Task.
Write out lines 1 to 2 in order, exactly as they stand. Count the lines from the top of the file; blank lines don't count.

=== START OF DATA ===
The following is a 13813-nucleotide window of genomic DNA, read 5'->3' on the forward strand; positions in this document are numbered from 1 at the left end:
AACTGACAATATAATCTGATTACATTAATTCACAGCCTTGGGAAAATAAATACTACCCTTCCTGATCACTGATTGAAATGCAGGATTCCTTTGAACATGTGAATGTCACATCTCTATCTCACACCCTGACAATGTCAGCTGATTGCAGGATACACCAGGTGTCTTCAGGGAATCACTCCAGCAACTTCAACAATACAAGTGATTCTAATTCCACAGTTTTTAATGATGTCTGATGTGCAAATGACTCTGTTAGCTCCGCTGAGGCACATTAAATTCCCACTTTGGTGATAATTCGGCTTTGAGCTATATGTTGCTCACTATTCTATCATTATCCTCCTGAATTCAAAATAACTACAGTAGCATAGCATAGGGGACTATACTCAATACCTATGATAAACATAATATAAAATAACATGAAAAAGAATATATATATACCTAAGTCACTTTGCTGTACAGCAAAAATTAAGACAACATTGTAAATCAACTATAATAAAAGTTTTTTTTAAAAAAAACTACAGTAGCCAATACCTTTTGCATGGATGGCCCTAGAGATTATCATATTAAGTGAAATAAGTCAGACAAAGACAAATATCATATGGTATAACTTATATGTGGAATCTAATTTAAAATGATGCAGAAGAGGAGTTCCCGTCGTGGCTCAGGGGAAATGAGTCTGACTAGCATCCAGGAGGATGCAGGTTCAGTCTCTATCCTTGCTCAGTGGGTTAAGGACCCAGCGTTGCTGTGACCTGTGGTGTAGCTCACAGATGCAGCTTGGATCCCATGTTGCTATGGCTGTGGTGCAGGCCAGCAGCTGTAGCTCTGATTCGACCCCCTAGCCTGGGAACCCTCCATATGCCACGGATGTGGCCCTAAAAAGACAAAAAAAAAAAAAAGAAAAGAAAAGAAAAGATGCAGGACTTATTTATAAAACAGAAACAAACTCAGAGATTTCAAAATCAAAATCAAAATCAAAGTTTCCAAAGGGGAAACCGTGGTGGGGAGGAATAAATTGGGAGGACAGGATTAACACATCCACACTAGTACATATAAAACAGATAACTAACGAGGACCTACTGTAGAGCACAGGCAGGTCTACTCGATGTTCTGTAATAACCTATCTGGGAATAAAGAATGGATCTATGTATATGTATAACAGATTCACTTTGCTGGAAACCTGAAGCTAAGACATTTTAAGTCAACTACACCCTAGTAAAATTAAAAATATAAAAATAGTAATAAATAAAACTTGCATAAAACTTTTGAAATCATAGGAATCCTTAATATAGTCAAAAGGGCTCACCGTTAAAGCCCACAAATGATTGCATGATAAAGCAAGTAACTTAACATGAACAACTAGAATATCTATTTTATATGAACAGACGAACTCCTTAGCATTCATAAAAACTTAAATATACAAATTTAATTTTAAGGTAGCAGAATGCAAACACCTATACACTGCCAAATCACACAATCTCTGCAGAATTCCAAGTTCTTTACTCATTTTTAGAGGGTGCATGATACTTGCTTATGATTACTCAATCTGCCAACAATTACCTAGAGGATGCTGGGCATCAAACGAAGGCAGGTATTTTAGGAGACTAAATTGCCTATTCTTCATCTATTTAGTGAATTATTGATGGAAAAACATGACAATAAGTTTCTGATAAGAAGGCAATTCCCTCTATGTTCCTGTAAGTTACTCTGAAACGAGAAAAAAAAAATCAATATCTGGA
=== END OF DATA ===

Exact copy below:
The following is a 13813-nucleotide window of genomic DNA, read 5'->3' on the forward strand; positions in this document are numbered from 1 at the left end:
AACTGACAATATAATCTGATTACATTAATTCACAGCCTTGGGAAAATAAATACTACCCTTCCTGATCACTGATTGAAATGCAGGATTCCTTTGAACATGTGAATGTCACATCTCTATCTCACACCCTGACAATGTCAGCTGATTGCAGGATACACCAGGTGTCTTCAGGGAATCACTCCAGCAACTTCAACAATACAAGTGATTCTAATTCCACAGTTTTTAATGATGTCTGATGTGCAAATGACTCTGTTAGCTCCGCTGAGGCACATTAAATTCCCACTTTGGTGATAATTCGGCTTTGAGCTATATGTTGCTCACTATTCTATCATTATCCTCCTGAATTCAAAATAACTACAGTAGCATAGCATAGGGGACTATACTCAATACCTATGATAAACATAATATAAAATAACATGAAAAAGAATATATATATACCTAAGTCACTTTGCTGTACAGCAAAAATTAAGACAACATTGTAAATCAACTATAATAAAAGTTTTTTTTAAAAAAAACTACAGTAGCCAATACCTTTTGCATGGATGGCCCTAGAGATTATCATATTAAGTGAAATAAGTCAGACAAAGACAAATATCATATGGTATAACTTATATGTGGAATCTAATTTAAAATGATGCAGAAGAGGAGTTCCCGTCGTGGCTCAGGGGAAATGAGTCTGACTAGCATCCAGGAGGATGCAGGTTCAGTCTCTATCCTTGCTCAGTGGGTTAAGGACCCAGCGTTGCTGTGACCTGTGGTGTAGCTCACAGATGCAGCTTGGATCCCATGTTGCTATGGCTGTGGTGCAGGCCAGCAGCTGTAGCTCTGATTCGACCCCCTAGCCTGGGAACCCTCCATATGCCACGGATGTGGCCCTAAAAAGACAAAAAAAAAAAAAAGAAAAGAAAAGAAAAGATGCAGGACTTATTTATAAAACAGAAACAAACTCAGAGATTTCAAAATCAAAATCAAAATCAAAGTTTCCAAAGGGGAAACCGTGGTGGGGAGGAATAAATTGGGAGGACAGGATTAACACATCCACACTAGTACATATAAAACAGATAACTAACGAGGACCTACTGTAGAGCACAGGCAGGTCTACTCGATGTTCTGTAATAACCTATCTGGGAATAAAGAATGGATCTATGTATATGTATAACAGATTCACTTTGCTGGAAACCTGAAGCTAAGACATTTTAAGTCAACTACACCCTAGTAAAATTAAAAATATAAAAATAGTAATAAATAAAACTTGCATAAAACTTTTGAAATCATAGGAATCCTTAATATAGTCAAAAGGGCTCACCGTTAAAGCCCACAAATGATTGCATGATAAAGCAAGTAACTTAACATGAACAACTAGAATATCTATTTTATATGAACAGACGAACTCCTTAGCATTCATAAAAACTTAAATATACAAATTTAATTTTAAGGTAGCAGAATGCAAACACCTATACACTGCCAAATCACACAATCTCTGCAGAATTCCAAGTTCTTTACTCATTTTTAGAGGGTGCATGATACTTGCTTATGATTACTCAATCTGCCAACAATTACCTAGAGGATGCTGGGCATCAAACGAAGGCAGGTATTTTAGGAGACTAAATTGCCTATTCTTCATCTATTTAGTGAATTATTGATGGAAAAACATGACAATAAGTTTCTGATAAGAAGGCAATTCCCTCTATGTTCCTGTAAGTTACTCTGAAACGAGAAAAAAAAAATCAATATCTGGA